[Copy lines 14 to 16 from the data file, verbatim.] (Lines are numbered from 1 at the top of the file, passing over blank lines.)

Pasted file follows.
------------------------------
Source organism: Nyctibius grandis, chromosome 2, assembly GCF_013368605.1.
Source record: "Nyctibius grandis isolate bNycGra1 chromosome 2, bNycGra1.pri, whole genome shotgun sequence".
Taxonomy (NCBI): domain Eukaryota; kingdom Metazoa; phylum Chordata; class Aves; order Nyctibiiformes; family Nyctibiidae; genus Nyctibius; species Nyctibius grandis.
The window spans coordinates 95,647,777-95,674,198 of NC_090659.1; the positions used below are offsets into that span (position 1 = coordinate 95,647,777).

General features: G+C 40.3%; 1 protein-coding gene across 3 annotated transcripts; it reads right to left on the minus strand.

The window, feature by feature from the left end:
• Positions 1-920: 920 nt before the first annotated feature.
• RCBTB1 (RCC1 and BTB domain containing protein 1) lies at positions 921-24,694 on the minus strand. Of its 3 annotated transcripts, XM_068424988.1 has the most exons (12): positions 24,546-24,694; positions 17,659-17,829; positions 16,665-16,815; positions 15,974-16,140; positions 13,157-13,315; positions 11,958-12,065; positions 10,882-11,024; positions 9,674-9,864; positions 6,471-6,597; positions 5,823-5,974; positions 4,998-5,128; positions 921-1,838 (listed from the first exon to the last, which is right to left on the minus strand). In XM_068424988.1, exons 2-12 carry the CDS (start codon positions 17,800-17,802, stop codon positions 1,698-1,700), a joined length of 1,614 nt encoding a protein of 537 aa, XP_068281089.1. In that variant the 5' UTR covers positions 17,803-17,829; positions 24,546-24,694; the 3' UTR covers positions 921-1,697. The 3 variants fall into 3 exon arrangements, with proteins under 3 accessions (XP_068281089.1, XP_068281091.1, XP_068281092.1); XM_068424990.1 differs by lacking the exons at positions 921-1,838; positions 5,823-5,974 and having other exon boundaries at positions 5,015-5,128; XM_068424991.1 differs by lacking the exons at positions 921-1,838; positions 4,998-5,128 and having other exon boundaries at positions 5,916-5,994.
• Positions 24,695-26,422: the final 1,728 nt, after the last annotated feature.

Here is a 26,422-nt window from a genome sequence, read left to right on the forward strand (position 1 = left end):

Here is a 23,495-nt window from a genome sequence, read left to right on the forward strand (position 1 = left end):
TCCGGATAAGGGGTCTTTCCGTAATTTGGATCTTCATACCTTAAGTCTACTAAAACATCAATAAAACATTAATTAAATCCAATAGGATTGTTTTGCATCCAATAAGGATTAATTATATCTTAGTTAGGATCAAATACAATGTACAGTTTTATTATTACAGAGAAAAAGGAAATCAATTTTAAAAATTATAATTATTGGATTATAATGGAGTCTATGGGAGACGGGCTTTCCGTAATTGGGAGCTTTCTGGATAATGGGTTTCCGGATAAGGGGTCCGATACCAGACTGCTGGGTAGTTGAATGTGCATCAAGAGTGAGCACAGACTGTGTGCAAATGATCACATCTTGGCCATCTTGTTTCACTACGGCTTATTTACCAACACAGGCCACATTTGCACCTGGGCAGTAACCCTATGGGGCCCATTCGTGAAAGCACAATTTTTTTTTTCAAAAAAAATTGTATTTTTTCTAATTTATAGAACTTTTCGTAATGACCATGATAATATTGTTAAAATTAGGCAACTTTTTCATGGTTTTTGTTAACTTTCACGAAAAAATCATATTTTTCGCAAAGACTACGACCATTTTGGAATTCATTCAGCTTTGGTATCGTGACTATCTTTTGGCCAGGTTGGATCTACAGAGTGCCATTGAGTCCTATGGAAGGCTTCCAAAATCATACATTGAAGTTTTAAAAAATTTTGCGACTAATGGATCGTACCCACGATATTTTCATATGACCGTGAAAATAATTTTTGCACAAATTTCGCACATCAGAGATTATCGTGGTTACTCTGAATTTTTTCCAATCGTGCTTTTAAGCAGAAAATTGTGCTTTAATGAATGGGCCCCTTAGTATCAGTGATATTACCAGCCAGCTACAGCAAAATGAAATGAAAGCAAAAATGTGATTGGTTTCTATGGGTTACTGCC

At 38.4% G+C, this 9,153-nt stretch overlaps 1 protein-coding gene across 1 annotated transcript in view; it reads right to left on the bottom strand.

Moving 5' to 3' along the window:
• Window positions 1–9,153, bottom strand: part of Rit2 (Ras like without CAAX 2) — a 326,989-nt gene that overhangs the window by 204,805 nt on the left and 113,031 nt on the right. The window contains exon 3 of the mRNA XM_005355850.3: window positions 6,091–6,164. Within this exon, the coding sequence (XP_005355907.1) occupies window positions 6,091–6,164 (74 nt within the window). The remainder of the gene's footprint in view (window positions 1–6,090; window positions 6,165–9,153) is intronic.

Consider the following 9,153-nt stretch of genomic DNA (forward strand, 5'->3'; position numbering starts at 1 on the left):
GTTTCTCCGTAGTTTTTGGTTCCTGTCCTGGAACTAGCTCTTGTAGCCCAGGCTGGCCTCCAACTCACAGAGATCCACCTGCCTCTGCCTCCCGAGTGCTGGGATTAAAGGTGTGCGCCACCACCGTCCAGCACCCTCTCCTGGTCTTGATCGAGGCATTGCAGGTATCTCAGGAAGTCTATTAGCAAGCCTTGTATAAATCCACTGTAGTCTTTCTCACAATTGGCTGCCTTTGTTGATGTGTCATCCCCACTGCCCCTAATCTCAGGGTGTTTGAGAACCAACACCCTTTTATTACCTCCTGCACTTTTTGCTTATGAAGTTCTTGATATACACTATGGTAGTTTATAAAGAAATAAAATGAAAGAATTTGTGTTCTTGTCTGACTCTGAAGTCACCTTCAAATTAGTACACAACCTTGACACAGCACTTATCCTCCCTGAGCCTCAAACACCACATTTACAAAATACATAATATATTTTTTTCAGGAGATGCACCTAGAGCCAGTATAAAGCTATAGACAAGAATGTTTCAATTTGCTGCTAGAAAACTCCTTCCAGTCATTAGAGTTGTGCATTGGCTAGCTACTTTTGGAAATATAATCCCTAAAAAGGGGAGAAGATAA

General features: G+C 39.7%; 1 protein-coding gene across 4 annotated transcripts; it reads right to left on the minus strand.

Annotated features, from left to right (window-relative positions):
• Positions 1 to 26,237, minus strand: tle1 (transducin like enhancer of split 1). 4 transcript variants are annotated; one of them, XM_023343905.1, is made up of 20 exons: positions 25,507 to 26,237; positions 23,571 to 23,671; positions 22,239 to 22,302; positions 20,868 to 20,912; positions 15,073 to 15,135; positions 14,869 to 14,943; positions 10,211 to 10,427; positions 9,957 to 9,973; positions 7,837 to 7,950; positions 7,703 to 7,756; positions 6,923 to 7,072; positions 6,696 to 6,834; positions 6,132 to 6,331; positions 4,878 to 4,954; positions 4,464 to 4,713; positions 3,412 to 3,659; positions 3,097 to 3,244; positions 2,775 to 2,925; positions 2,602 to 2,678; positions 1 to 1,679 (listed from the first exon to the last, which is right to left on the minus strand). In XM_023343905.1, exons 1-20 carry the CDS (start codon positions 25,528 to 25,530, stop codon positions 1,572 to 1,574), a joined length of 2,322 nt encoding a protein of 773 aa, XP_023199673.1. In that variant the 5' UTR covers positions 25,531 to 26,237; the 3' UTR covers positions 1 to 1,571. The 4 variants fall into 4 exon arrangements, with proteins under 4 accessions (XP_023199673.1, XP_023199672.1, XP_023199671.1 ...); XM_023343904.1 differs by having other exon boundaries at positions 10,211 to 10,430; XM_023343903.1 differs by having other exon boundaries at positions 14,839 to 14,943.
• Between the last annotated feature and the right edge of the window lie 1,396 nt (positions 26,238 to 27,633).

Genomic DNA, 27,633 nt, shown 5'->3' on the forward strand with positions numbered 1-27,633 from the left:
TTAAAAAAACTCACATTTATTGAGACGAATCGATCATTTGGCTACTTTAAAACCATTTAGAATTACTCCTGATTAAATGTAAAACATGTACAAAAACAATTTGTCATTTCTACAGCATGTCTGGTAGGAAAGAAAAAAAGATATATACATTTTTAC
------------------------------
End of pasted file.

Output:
Moving 5' to 3' along the window:
• Window positions 1–9,153, bottom strand: part of Rit2 (Ras like without CAAX 2) — a 326,989-nt gene that overhangs the window by 204,805 nt on the left and 113,031 nt on the right. The window contains exon 3 of the mRNA XM_005355850.3: window positions 6,091–6,164. Within this exon, the coding sequence (XP_005355907.1) occupies window positions 6,091–6,164 (74 nt within the window). The remainder of the gene's footprint in view (window positions 1–6,090; window positions 6,165–9,153) is intronic.

Consider the following 9,153-nt stretch of genomic DNA (forward strand, 5'->3'; position numbering starts at 1 on the left):